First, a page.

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Michael Crichton’s Top 5 Writing Lessons

Categories: Haven't Written Anything Yet, Writing for Beginners, How to Improve Writing Skills, How to Start Writing a Book, 1st Chapter, How to Write a Horror Story, Writing Horror, How to Write a Mystery, Writing Thrillers, How to Write a Romance Novel, Romance Writing, Literary Fiction Writing, Spiritual Writing, Writing for Children & Young Adults, Writing Science Fiction & Fantasy, Writing Short Stories & Essay Writing, Writing Your First Draft Tags: horror, Michael Crichton, mystery, novel, thriller.

Think velociraptors on distant islands. Murderous gorillas guarding fields of diamonds. Dramatic doctors tending to trauma patients galore. Even if you never read him, you probably recognize the intense imagery he created over the last few decades—be it Jurassic Park, Congo or his television epic “ER”—and that’s a testament to Michael Crichton’s role as a master of intelligent, modern storytelling.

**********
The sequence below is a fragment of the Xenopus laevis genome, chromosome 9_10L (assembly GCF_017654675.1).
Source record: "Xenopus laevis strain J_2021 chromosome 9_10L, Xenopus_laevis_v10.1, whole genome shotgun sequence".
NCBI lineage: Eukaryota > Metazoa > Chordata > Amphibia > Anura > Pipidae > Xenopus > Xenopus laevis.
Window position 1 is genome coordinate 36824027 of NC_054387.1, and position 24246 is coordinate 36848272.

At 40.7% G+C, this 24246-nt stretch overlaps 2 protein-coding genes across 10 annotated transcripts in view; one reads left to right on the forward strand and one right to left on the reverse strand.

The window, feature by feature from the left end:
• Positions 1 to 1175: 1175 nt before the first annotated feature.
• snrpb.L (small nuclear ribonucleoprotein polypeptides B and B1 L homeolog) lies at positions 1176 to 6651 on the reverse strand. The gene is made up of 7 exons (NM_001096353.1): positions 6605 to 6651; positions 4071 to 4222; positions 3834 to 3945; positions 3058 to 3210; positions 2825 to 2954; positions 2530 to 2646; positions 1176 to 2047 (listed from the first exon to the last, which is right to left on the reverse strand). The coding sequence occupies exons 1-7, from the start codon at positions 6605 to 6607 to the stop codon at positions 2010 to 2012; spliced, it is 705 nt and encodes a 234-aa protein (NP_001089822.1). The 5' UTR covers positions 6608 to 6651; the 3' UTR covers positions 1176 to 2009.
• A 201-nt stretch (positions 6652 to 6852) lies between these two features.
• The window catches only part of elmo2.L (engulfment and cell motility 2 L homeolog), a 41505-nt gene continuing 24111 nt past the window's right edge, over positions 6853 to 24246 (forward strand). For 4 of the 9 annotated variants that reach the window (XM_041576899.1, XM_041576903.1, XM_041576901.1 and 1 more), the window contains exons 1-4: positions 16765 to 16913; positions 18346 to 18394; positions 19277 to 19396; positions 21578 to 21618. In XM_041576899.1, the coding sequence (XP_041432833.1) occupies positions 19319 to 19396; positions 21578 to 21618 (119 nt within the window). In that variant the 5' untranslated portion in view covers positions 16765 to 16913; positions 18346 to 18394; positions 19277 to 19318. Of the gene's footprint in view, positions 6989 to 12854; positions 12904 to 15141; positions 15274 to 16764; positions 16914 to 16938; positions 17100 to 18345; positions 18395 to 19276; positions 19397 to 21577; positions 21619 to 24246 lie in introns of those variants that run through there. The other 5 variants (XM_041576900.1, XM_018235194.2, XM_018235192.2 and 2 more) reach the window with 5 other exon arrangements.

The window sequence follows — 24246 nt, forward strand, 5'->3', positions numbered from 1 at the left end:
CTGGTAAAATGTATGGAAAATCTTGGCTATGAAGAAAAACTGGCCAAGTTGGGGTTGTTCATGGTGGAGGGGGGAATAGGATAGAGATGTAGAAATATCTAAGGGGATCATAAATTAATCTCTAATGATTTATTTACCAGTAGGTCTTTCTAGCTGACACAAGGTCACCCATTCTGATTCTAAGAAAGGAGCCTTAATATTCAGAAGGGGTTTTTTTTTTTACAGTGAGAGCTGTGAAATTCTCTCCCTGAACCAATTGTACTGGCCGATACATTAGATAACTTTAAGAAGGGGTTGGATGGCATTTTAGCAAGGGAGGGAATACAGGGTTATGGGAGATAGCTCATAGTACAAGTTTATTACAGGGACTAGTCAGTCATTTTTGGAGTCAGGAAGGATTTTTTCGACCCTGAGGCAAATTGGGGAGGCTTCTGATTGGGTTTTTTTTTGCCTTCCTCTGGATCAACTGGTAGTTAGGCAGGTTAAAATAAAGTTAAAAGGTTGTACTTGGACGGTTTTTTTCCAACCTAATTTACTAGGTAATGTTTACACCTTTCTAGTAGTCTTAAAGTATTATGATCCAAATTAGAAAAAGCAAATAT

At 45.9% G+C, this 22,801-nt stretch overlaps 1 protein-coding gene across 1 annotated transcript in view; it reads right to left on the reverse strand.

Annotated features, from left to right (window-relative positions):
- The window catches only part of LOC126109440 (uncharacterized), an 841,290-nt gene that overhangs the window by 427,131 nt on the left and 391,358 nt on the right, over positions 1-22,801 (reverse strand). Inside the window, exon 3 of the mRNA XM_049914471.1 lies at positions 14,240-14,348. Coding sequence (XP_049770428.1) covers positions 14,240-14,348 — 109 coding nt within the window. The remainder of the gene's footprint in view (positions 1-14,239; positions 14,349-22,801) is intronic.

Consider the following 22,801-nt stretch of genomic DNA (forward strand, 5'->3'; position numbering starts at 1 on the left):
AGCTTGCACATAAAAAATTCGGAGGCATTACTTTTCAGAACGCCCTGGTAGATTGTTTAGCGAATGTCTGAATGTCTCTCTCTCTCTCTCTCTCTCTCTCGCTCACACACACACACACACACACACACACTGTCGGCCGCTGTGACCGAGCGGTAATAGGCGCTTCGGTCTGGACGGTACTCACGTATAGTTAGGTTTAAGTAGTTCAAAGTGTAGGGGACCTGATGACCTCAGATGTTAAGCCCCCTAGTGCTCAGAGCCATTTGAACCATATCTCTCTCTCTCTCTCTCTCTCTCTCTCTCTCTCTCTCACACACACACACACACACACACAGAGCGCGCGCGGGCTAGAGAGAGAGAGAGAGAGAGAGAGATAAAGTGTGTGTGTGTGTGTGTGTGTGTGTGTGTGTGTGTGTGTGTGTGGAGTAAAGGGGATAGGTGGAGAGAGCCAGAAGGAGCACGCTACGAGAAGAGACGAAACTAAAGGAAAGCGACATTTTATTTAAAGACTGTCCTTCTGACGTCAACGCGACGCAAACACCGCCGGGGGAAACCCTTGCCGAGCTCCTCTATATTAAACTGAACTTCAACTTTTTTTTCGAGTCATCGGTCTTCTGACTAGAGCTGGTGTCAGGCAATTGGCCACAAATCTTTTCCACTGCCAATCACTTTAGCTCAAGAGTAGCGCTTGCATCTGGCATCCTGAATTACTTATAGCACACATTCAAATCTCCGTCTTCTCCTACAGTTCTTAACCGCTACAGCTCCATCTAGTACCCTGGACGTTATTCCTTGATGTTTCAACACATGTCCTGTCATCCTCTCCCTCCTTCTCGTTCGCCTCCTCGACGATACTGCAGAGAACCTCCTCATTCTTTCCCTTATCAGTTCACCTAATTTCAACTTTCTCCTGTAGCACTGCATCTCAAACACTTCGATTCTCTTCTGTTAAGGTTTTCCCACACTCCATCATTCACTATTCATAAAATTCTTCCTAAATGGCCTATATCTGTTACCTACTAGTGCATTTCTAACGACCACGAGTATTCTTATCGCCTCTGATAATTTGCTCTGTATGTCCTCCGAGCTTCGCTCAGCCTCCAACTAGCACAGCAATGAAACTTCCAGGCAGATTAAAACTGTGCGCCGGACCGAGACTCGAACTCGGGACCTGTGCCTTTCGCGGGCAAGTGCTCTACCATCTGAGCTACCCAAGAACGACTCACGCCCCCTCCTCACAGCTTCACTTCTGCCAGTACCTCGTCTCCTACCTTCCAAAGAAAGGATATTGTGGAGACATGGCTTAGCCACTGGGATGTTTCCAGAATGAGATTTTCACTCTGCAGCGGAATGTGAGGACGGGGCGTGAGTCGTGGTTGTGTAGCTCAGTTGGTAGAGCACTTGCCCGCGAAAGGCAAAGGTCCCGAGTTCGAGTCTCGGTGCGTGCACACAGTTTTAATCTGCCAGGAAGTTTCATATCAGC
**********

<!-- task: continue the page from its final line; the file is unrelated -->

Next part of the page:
In memory of the author, who died in late 2008 at the age of 66, we asked Karen Dionne—a writer David Morrell deemed “the new Michael Crichton” for her thriller debut Freezing Point—to share what she learned from her idol’s books. Here’s what she said:

1. CHALLENGE YOUR READER. Don’t be afraid to tackle complex topics such as quantum physics or manipulating the genetic code. Readers love learning something new. Stirring their curiosity is just as important as grabbing them from the first page.

2. SURPRISE YOUR READER. No one reading The Andromeda Strain could have guessed the ending. Novels should be novel. Unpredictability is key.

3. KEEP THE CLOCK TICKING. Timing, tension, momentum, pace—Crichton set the bar. A pounding heart keeps the reader reading.

4. GET YOUR FACTS STRAIGHT. Whether the details pertain to science, history or setting, readers expect your research to be accurate.

5. PLAY FAST AND LOOSE WITH THE FACTS. Story trumps all. Crichton’s gift was making the impossible believable. Everyone knows that dinosaurs can’t be cloned from fossilized DNA, but if they could …

This article appeared in the March/April issue of Writer’s Digest. Click here to order your copy in print. If you prefer a digital download of the issue, click here.

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